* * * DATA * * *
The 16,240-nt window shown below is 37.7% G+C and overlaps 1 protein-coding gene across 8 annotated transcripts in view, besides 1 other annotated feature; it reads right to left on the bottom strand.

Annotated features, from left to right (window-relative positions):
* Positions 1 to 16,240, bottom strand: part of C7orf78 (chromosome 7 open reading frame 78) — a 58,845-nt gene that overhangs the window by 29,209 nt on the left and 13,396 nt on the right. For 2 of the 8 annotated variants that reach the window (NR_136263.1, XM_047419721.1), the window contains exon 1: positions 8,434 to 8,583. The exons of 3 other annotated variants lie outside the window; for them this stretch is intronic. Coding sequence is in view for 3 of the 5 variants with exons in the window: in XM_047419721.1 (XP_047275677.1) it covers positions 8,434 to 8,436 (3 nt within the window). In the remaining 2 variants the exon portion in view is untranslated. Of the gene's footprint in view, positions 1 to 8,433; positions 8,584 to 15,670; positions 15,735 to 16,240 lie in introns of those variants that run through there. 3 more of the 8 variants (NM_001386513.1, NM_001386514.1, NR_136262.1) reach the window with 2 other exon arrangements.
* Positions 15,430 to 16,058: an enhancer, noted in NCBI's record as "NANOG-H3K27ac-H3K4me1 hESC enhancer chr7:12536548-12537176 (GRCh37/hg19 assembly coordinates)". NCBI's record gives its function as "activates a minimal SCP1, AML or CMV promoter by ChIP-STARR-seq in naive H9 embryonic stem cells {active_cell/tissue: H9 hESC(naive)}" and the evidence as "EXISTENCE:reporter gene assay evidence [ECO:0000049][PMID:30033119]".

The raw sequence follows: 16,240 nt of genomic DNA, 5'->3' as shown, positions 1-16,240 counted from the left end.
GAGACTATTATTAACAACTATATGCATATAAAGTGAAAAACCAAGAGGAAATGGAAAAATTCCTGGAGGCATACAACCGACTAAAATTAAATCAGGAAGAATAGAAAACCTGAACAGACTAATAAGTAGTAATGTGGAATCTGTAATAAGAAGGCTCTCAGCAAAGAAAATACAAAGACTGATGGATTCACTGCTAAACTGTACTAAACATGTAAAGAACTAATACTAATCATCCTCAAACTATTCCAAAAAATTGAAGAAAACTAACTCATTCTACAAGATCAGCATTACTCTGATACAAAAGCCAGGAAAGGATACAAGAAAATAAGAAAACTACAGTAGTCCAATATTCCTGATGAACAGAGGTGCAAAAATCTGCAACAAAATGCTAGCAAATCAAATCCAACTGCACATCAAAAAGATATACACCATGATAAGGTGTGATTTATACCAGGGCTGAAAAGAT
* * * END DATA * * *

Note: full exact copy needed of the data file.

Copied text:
The 16,240-nt window shown below is 37.7% G+C and overlaps 1 protein-coding gene across 8 annotated transcripts in view, besides 1 other annotated feature; it reads right to left on the bottom strand.

Annotated features, from left to right (window-relative positions):
* Positions 1 to 16,240, bottom strand: part of C7orf78 (chromosome 7 open reading frame 78) — a 58,845-nt gene that overhangs the window by 29,209 nt on the left and 13,396 nt on the right. For 2 of the 8 annotated variants that reach the window (NR_136263.1, XM_047419721.1), the window contains exon 1: positions 8,434 to 8,583. The exons of 3 other annotated variants lie outside the window; for them this stretch is intronic. Coding sequence is in view for 3 of the 5 variants with exons in the window: in XM_047419721.1 (XP_047275677.1) it covers positions 8,434 to 8,436 (3 nt within the window). In the remaining 2 variants the exon portion in view is untranslated. Of the gene's footprint in view, positions 1 to 8,433; positions 8,584 to 15,670; positions 15,735 to 16,240 lie in introns of those variants that run through there. 3 more of the 8 variants (NM_001386513.1, NM_001386514.1, NR_136262.1) reach the window with 2 other exon arrangements.
* Positions 15,430 to 16,058: an enhancer, noted in NCBI's record as "NANOG-H3K27ac-H3K4me1 hESC enhancer chr7:12536548-12537176 (GRCh37/hg19 assembly coordinates)". NCBI's record gives its function as "activates a minimal SCP1, AML or CMV promoter by ChIP-STARR-seq in naive H9 embryonic stem cells {active_cell/tissue: H9 hESC(naive)}" and the evidence as "EXISTENCE:reporter gene assay evidence [ECO:0000049][PMID:30033119]".

The raw sequence follows: 16,240 nt of genomic DNA, 5'->3' as shown, positions 1-16,240 counted from the left end.
GAGACTATTATTAACAACTATATGCATATAAAGTGAAAAACCAAGAGGAAATGGAAAAATTCCTGGAGGCATACAACCGACTAAAATTAAATCAGGAAGAATAGAAAACCTGAACAGACTAATAAGTAGTAATGTGGAATCTGTAATAAGAAGGCTCTCAGCAAAGAAAATACAAAGACTGATGGATTCACTGCTAAACTGTACTAAACATGTAAAGAACTAATACTAATCATCCTCAAACTATTCCAAAAAATTGAAGAAAACTAACTCATTCTACAAGATCAGCATTACTCTGATACAAAAGCCAGGAAAGGATACAAGAAAATAAGAAAACTACAGTAGTCCAATATTCCTGATGAACAGAGGTGCAAAAATCTGCAACAAAATGCTAGCAAATCAAATCCAACTGCACATCAAAAAGATATACACCATGATAAGGTGTGATTTATACCAGGGCTGAAAAGAT